More than 42,000 falsified tax returns claiming $227 million – those are the IRS’ numbers from 2016.
Those numbers increase every year. Don’t become part of that increase by having scammers steal your identity and file a fraudulent tax report in your name.
When a crook steals your Social Security number and files a fake tax return, it constitutes tax ID theft.
Also popular with scammers is the practice of using someone else’s Social Security number to earn wages that are then reported as the victim’s income. Suddenly the victim owes a bunch of taxes that they were unaware of. This is called employment-related tax identity theft.
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Another favorite tactic of scammers is claiming someone else’s children as dependents. Even the deceased can be victimized, as scammers will use that person’s information to claim a tax refund.
The Better Business Bureau has compiled information to help consumers battle the growing threat of taxpayer identity theft. Decrease your risk of being victimized by following these tips:
▪ The number one way to protect your taxpayer ID from fraud is by filing your taxes as early as you can. That means as soon as you get your tax documents from employers, it’s a good idea to file your tax forms electronically. That way you beat scammers to the draw.
Many of us wait until the last minute to file, especially if we owe money. Avoid procrastination and file as soon as possible.
▪ Always be careful when sharing personal information like your Social Security number. Don’t give it out to anyone you do not know. If you are asked by someone to do so, be aggressive about questioning them.
Again, if you don’t know them, don’t always trust their answers. Err on the side of caution.
▪ Safely dispose of documents with your personal information on them. That means using a micro-cut shredder whenever you can to destroy them.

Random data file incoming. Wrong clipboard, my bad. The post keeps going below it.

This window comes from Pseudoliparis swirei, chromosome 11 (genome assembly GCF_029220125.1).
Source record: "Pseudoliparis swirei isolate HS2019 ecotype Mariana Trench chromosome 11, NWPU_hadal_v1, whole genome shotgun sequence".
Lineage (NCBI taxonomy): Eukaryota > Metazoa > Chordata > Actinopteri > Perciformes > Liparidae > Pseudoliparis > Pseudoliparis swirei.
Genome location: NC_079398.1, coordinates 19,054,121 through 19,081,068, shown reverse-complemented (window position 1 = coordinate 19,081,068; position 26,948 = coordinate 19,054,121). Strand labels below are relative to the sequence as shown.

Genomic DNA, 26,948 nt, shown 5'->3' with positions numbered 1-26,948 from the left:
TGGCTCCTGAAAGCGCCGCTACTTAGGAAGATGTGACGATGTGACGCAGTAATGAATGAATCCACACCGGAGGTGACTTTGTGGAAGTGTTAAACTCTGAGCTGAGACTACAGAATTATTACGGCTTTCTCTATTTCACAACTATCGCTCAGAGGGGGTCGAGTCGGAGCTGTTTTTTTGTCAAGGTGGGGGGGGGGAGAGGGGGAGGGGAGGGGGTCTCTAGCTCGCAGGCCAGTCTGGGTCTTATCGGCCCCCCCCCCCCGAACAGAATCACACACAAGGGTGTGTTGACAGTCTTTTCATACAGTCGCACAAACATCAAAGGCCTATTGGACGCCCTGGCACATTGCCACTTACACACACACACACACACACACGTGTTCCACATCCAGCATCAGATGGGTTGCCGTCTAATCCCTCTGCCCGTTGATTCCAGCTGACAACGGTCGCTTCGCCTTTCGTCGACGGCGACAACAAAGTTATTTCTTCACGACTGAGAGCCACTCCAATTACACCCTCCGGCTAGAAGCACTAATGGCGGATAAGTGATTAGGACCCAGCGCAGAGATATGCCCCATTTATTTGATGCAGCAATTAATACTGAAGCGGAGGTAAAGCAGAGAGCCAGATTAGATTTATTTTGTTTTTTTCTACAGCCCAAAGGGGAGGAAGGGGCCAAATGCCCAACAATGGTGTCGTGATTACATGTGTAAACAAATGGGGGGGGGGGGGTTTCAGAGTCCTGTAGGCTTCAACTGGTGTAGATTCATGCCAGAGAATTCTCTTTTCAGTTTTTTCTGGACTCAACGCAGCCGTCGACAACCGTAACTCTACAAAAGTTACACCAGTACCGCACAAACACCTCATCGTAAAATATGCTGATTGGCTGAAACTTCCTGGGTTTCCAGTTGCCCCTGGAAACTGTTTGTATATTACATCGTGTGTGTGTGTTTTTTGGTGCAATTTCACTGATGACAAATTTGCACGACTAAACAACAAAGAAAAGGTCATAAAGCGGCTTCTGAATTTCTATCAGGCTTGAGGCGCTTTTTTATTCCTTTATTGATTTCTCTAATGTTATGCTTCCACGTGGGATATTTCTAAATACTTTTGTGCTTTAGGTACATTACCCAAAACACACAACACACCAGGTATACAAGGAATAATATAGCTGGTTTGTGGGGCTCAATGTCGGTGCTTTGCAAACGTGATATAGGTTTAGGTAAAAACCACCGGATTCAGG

▪ Always keep security software like anti-virus protection and firewalls on your electronic devices updated.
▪ Never use public servers to file your taxes, as they are not secure.
▪ When mailing your tax forms to the IRS, use only secure postal boxes, not your household mailbox. At tax time thieves check home mailboxes for tax forms.
▪ Research your tax preparer. Do an internet search by entering their name and words like “complaints” and “reviews.”
▪ Check out your tax preparer at bbb.org to find out whether they have a record of satisfactorily resolving any past issues with customers.
What if there’s a problem?
In the event that the IRS contacts you by letter, call the IRS immediately to inquire about it. Remember that calls and e-mails you may receive claiming to be regarding tax issues are phony.
The IRS never contacts taxpayers by phone calls or e-mails, but always uses old-fashioned mail for such purposes.
If you find ID thieves have victimized you, take action as soon as possible.
▪ Notify the IRS at once.
▪ Put a fraud alert on credit cards and bank accounts.
▪ Request credit reports to check for unknown transactions.
▪ Contact the Federal Trade Commission and create an identity theft report.
▪ Go to identitytheft.gov to develop a recovery plan.